It’s clear that on this store considerable revenue comes from the India about 10%.

Tip: you can review all default reports with this extra layer applied. Unfortunately, you need to recreate these comparisons when you end your session and come back at a later time.

Point 5: Build Powerful Segments

GA4 greatly empowers you with additional options in the “Explore” section.

This is where you can create segments for an in-depth analysis.

Currently, you can create segments based on event names, dozens of dimensions, and a handful of predictive metrics. The user-scoped predictive metrics are only available in user-level segments.

Point 6: Build Powerful Audiences

On of the best way to use dimensions and metrics in GA4 is by building Audiences.

On the top right you will see a blue button “New Audience”. The screen below appears after you click on that button.

You can either use a suggested audience (with predefined metrics and dimensions) or create one yourself.

Let’s have a look at custom audiences.

In terms of available metrics and dimensions, it’s very similar to user-level segments.

You have an additional option to create an audience based on LTV which can be very powerful.

Your audiences are available in your shared library in Google Ads if you link your GA4 property to Google Ads and keep the default option to Enable Personalized Advertising.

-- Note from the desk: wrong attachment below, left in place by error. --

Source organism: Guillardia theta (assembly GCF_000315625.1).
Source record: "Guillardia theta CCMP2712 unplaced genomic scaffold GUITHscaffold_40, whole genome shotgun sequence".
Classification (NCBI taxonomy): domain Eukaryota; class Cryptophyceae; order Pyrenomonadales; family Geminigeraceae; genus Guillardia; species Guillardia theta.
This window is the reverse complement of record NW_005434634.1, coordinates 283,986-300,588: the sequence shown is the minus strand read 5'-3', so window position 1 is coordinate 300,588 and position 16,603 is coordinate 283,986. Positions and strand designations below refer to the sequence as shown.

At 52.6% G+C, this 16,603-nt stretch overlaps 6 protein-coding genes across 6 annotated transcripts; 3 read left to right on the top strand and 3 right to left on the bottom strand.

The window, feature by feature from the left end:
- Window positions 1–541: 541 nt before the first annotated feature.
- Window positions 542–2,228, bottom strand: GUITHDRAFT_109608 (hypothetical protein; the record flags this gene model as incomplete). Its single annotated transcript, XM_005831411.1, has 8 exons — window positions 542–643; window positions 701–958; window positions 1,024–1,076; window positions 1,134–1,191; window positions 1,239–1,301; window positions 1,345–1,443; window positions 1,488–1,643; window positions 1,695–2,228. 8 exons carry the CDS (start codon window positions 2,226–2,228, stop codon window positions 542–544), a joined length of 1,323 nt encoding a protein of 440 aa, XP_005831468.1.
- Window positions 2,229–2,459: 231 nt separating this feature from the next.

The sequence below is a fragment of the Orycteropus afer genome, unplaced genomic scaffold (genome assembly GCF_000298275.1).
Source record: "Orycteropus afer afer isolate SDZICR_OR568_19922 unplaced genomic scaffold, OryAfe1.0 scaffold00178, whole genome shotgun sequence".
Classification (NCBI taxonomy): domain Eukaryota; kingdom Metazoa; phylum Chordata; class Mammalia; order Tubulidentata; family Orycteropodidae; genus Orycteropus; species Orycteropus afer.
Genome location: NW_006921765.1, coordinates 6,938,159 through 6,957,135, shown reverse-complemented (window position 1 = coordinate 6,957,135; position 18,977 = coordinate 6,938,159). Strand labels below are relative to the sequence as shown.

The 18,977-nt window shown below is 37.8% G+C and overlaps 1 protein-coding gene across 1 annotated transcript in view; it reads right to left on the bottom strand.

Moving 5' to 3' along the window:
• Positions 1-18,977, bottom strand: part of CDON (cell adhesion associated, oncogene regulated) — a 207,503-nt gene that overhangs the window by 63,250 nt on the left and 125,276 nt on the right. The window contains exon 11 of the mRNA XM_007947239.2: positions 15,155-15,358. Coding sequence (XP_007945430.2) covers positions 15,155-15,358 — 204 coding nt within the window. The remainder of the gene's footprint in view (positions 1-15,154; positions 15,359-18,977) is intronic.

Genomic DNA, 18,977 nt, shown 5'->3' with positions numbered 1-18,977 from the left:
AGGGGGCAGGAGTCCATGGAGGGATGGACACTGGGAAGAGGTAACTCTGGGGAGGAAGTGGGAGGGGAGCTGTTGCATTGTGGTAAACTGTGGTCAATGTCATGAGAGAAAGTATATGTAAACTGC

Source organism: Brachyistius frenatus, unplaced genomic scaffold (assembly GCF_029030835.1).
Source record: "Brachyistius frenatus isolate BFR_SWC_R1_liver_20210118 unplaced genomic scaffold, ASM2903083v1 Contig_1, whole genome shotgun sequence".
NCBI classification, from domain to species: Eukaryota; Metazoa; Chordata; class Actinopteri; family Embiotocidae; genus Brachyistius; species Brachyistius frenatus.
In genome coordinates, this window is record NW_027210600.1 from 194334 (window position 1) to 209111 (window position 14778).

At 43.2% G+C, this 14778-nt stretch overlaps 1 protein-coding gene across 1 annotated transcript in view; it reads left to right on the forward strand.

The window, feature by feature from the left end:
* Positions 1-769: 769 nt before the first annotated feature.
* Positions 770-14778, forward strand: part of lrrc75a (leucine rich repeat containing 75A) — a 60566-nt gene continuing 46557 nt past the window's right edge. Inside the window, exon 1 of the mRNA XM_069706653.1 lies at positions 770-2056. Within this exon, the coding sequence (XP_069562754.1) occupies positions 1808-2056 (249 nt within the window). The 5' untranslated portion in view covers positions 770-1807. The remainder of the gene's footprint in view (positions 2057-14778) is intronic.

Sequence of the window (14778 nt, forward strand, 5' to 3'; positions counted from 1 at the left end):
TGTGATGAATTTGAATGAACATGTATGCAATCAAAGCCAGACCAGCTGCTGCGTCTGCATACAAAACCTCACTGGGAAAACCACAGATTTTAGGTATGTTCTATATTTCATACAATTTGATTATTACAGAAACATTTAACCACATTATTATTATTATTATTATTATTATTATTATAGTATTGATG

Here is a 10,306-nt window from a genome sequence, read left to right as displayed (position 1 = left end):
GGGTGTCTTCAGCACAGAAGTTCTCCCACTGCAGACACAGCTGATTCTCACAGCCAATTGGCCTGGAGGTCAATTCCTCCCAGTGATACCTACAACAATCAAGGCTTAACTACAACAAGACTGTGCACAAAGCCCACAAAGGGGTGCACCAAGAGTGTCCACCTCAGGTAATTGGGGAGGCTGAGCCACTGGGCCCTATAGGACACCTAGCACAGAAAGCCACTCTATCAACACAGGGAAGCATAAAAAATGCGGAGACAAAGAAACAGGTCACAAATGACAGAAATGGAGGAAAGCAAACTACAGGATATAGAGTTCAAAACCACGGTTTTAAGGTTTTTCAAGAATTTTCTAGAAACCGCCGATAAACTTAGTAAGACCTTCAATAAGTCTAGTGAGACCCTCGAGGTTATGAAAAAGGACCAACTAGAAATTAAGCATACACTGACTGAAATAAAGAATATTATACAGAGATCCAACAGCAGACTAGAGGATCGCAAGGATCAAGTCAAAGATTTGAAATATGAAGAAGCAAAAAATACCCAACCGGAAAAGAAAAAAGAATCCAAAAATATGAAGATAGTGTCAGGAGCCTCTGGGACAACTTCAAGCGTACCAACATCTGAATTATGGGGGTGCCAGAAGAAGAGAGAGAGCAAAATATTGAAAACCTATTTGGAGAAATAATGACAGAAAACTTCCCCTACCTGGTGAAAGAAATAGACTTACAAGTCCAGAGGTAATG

Tip 7: Export Them via the Data API

I have already mentioned the Google Analytics 4 Data API schema.

It’s very useful to bookmark this page and keep it as a resource for when you need to know which metrics and dimensions you can exactly query (this might change over time).

In addition, for advanced users and Dev enthusiasts, here is the GA4 API Quickstart guide.

Point 8: Set up Custom Dimensions and Metrics

GA4 is very different compared to GA3/Universal Analytics when it comes to Event Tracking. Every hit is an “event” and you can add multiple parameters to provide context to each of your events.

In GA4 most parameters are not available on default and you need to register them as custom definitions (custom dimensions and metrics).

That’s why I recommend mapping out all the events that you want to track including the corresponding parameters. Also, register those (that are not available on default) in the GA4 interface.

Step 1: Go to “Custom definitions” tab in the GA4 interface.

Step 2: Create new custom dimensions and metrics.

Read this support article if you need more information on the creation process and limits.

After +/- 24 hours they will become available in the “Explore” section. You can then use them to build custom reports and analyze your data.

Also, you can leverage user-scoped custom dimensions in segments and audiences.

Point 9: BigQuery Power to Analytics

The native, free integration between BigQuery & GA4 is really powerful.

In terms of GA4 dimensions and metrics, it allows you to query an unlimited number of both. (working knowledge of SQL is required)

The GA4 interface comes with limits on how many parameters you can register as a custom metric or dimension.

Configuration Limits

The BigQuery integration will be a great help if you are serious about data analysis. You can run segmented, powerful queries literally in seconds!

Also, it’s very helpful in case you forgot to create custom dimensions or metrics for some of the parameters. They are all waiting for you in BigQuery even if they aren’t registered in GA4.